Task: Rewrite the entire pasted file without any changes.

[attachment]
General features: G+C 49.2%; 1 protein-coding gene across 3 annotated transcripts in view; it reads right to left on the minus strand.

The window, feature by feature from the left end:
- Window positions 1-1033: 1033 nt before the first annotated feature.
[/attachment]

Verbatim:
General features: G+C 49.2%; 1 protein-coding gene across 3 annotated transcripts in view; it reads right to left on the minus strand.

The window, feature by feature from the left end:
- Window positions 1-1033: 1033 nt before the first annotated feature.